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Graphics/Benchmarks

Phoronix on Graphics

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Graphics/Benchmarks
Linux

OpenGL/OpenCL Performance & Perf-Per-Watt From NVIDIA's GeForce 9800GTX To GTX 1080

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Graphics/Benchmarks

Now that my initial GeForce GTX 1080 Linux review is out the door, I spent this weekend working on a "fun" comparison out of curiosity to see how the raw OpenGL and OpenCL performance has improved over the generations going back to the once-powerful GeForce 9800GTX plus including the top-end cards of the GeForce 600/700/900 Kepler and Maxwell series too.

Eight years ago, the GeForce 9800GTX (G92) was a beast with its 65nm GPU and 754 million transistors. The 9800GTX boasted a core clock of 675MHz and 2200MHz for its GDDR3 memory. The 9800GTX was rated for 648 single-precision GFLOPS and had a 140 Watt TDP. Fast forward to today, the GeForce GTX 1080 is fabbed on a 16nm process and has more than 7.2 billion transistors. The base core clock is 1607MHz (and 1733MHz boost) while having GDDR5X for its video memory. The GTX 1080 has a 180 Watt TDP and its single-precision rating is 8228~8873 GFLOPS. Quite impressive seeing how much more advanced Pascal is over hardware from eight years ago and is still being used by some.

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Benchmarks at Phoronix

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Graphics/Benchmarks
  • The Importance Of Benchmark Automation & Why I Hate Running Linux Games Manually

    Yet again with today's GeForce GTX 1080 Linux review there were multiple people asking "why XYZ Linux game wasn't tested", a recurring topic now over the past several years.

    XYZ game wasn't tested in that review or any other article since it can't be properly automated, that's usually the explanation whenever prompted in the forums. The game/engine wasn't either designed to be automated-benchmark friendly, the developers disabled it in the debug build, or in many cases when it's ported to Linux by companies like Feral Interactive they simply didn't bother with porting that functionality to Linux.

  • Some Extra, One-Off Benchmarks Of The GeForce GTX 1080 On Linux
  • See How Your Linux System Compares To The Performance Of A GeForce GTX 1080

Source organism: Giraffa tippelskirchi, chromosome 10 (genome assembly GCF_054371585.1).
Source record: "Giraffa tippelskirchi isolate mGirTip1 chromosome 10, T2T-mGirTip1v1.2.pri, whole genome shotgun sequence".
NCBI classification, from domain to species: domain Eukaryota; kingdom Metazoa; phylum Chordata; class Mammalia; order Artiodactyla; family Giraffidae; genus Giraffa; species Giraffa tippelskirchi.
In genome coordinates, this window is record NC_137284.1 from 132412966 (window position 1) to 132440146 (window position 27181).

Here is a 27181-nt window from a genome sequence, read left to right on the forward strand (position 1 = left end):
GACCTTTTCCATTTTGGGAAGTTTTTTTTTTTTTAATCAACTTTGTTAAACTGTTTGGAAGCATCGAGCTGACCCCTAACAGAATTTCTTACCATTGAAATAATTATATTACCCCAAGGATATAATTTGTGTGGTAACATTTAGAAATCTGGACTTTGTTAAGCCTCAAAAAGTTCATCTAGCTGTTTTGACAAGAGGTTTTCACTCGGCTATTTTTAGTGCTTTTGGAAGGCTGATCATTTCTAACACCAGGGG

While finishing up the large GPU comparisons with the GTX 1080, I did run a few preliminary results in different benchmarks and uploaded them to OpenBenchmarking.org. Thanks to our benchmarking software, you can easily compare your own system to this $699 NVIDIA graphics card running under Linux.

NVIDIA GeForce GTX 1080 On Linux: OpenGL, OpenCL, Vulkan Performance

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Graphics/Benchmarks

$699 USD is a lot to spend on a graphics card, but damn she is a beauty. Last month NVIDIA launched the GeForce GTX 1080 as the current top-end Pascal card and looked great under Windows while now finally having my hands on the card the past few days I've been putting it through its paces under Ubuntu Linux with the major open APIs of OpenGL, OpenCL, Vulkan, and VDPAU. Not only is the raw performance of the GeForce GTX 1080 on Linux fantastic, but the performance-per-Watt improvements made my jaw drop more than a few times. Here are my initial Linux results of the Gigabyte GeForce GTX 1080 Founder's Edition.

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Phoronix on Graphics

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Kernel Space Graphics

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Graphics/Benchmarks

Mesa 12.1-dev Is Off To The Races

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Graphics/Benchmarks

While Mesa 12.0 was just branched days ago and is going to be an extraordinary release, new work is already building up for Mesa 12.1-dev that will be released around September.

Landing today in Git were a heck of a lot of changes primarily on the RadeonSI side. This included more PBO work by Nicolai Hähnle on the Mesa state tracker, various RadeonSI tweaks, several AMDGPU winsys changes, and more.

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On Linux 4.6, Some Fresh RadeonSI Mesa 11.2 vs. Mesa Git Benchmarks

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With the branching this week for the huge Mesa 12.0 milestone, here are some fresh Mesa 11.2 stable vs. Mesa Git benchmarks I ran today/yesterday with several graphics cards on Ubuntu 16.04 with the Padoka PPA for the updated Mesa Git stack plus also pulling down the Linux 4.6.0 stable release.

For these fresh Mesa 11.2 vs. Git benchmarks I used a Radeon R9 270X, R9 285, R7 370, and R9 FURY this round for the open-source AMD Linux benchmarking from this system.

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Kernel Space Graphics

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Linux

Phoronix on Graphics

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Graphics/Benchmarks
Linux
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